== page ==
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Abdullah Hussain -- Photo by Tanveer Shahzad


Men like Abdullah Hussain, with a talent that has marked them to be remembered for generations to come and a tendency to be self-deprecating about that very talent, are hard to forget. In his session at the Islamabad Literature Festival, Hussain, along with moderator Ahmed Shah, president of the Art’s Council’s Karachi chapter, touched upon the trajectory of the man who, at the age of 25, started writing a book that would come to be known as one of the greatest novels in Urdu, Udas Naslain.

The session started late but to a packed crowd that quickly vied for better seats as the sound system was abysmal; those unfortunate enough to be seated in the back had to make do with blurred video outputs and inaudible voice. So much of what Hussain and Shah shared and laughed over was sadly lost to the audience.

Hussain started with a reading from his novel, Raat. For many that was probably the highlight of the hour-long session. It conjured up an image of a time when the only source of entertainment was the radio and families sat around it, listening to a faceless man narrating the latest story or novel. The listeners were mesmerised, even though it took up a large part of the session which could have delved more into his inclinations as a writer.

Shah then steered the conversation to the language and expression that Hussain employs, most marked in Udas Naslain. Hussain’s response was: “Mujhey Urdu theek se nahin aati thi, to jahan mei atak jata tha aik naya lafz bana deta” (I did not know Urdu well, so wherever I got stuck, I made up a new word).



— Aamer Hussein

The session with Aamer Hussein attracted a more intimate gathering. In 2004, Hussein was elected a Fellow of the Royal Society of Literature for his achievements in the genre of the short story. Though settled in the UK, most of his stories, lyrical in nature, revolve around the city of Karachi. Moderator Asif Farrukhi brought up this point to which Hussein pointed out that his initial work was set in the more familiar landscape of London. Karachi was finally woven into the narrative in his 1988 story, “Little Tales”. Hussein confessed: “I keep on coming back to Karachi in my imagination.”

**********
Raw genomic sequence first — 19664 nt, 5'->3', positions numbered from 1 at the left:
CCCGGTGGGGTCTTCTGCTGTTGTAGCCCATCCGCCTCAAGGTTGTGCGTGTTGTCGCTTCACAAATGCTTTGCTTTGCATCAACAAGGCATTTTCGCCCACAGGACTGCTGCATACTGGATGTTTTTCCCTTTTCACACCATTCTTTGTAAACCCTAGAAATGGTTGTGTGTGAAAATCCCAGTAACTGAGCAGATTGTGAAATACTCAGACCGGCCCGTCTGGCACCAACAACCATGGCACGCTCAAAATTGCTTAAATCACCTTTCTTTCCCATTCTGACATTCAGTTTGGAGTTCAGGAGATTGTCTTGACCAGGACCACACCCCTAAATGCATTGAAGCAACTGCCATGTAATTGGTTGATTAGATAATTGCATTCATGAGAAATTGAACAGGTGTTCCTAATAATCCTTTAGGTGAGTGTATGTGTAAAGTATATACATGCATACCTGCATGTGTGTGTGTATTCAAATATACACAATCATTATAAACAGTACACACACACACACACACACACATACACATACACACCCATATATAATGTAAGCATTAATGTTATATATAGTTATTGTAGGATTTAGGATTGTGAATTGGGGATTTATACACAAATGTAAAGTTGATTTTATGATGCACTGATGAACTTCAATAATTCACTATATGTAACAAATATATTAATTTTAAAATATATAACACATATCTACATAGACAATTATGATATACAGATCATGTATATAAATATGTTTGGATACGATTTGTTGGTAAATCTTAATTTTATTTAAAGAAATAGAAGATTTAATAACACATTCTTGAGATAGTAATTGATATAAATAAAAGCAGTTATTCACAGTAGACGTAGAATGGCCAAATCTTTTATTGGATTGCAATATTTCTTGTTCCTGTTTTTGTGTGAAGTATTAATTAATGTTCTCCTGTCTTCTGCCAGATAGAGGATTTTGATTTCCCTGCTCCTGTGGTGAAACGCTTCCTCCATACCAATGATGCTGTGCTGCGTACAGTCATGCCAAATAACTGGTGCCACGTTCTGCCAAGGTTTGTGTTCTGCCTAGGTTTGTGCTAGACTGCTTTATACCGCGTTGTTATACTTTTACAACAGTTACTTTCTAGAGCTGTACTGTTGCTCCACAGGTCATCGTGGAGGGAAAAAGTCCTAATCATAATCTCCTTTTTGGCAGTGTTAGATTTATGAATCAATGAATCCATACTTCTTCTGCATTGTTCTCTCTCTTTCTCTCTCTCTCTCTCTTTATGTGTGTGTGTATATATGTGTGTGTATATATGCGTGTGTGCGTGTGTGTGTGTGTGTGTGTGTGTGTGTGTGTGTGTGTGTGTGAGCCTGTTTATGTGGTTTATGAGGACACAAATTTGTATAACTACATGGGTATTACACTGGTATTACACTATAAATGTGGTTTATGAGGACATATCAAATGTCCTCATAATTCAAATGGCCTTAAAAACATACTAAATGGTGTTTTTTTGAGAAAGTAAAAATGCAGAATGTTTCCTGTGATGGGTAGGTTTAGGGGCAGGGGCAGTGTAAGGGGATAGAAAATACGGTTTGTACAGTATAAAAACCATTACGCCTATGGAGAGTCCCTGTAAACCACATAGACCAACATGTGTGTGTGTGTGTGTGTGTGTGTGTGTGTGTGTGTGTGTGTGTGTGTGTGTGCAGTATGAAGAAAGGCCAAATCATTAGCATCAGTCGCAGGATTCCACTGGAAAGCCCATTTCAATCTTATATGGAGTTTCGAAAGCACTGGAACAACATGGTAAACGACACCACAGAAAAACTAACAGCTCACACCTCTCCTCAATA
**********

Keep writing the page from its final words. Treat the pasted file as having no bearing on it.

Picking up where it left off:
Farrukhi then took the discussion to the short story form and asked Hussein why he chooses that over the novel. “Working on a novel is a tyranny,” Hussein replied. “I feel stifled … The short story is more flexible with more room to navigate and so I love this form.” Hussein recalled reading stories by Tennessee Williams and Truman Capote as well as by Ghulam Abbas, Ismat Chughtai, Qurratulain Hyder and Intizar Husain that made him decide to write in this format. Further elaborating, he pointed out how people tend to undermine the tradition of short story in the subcontinent, which is, in fact, quite rich.

Hussein told the audience that Ghulam Abbas’s story “Ek Dardmand Dil” was the inspiration behind his long short story, Another Gulmohar Tree. Talking about his short novel, The Cloud Messenger, Hussein called it a more complex book which explores the popular belief that Persian is a language of excess.

The conversation then trailed off to Hussein’s latest venture of writing in Urdu. Having formally studied Urdu literature and read it extensively, he said that “I write with a full knowledge of Urdu yet with the modesty of someone who still doesn’t have complete control over the language.” Narrating how he came about to finally writing in Urdu, Hussein said that he sat down one day to write an elegy for a friend he had recently lost, and instead of English, he ended up writing it by hand, in Urdu. The rest, as they say, is history.

Farrukhi then read out from Hussein’s Urdu short story “Maya aur Hans” (“The Swan’s Wife”) partly inspired by a Jatak tale. Set in London in the late 1970s, it explores the themes of friendship and unexpressed love. Though set in England, the story demanded to be written in Urdu, Hussein said.

Urdu literary magazine Dunyazad will publish Hussein’s short stories by the end of the year. He is also working on another collection as well as on compiling some of his older stories. The readers are surely in for a treat.

-- Haneen Rafi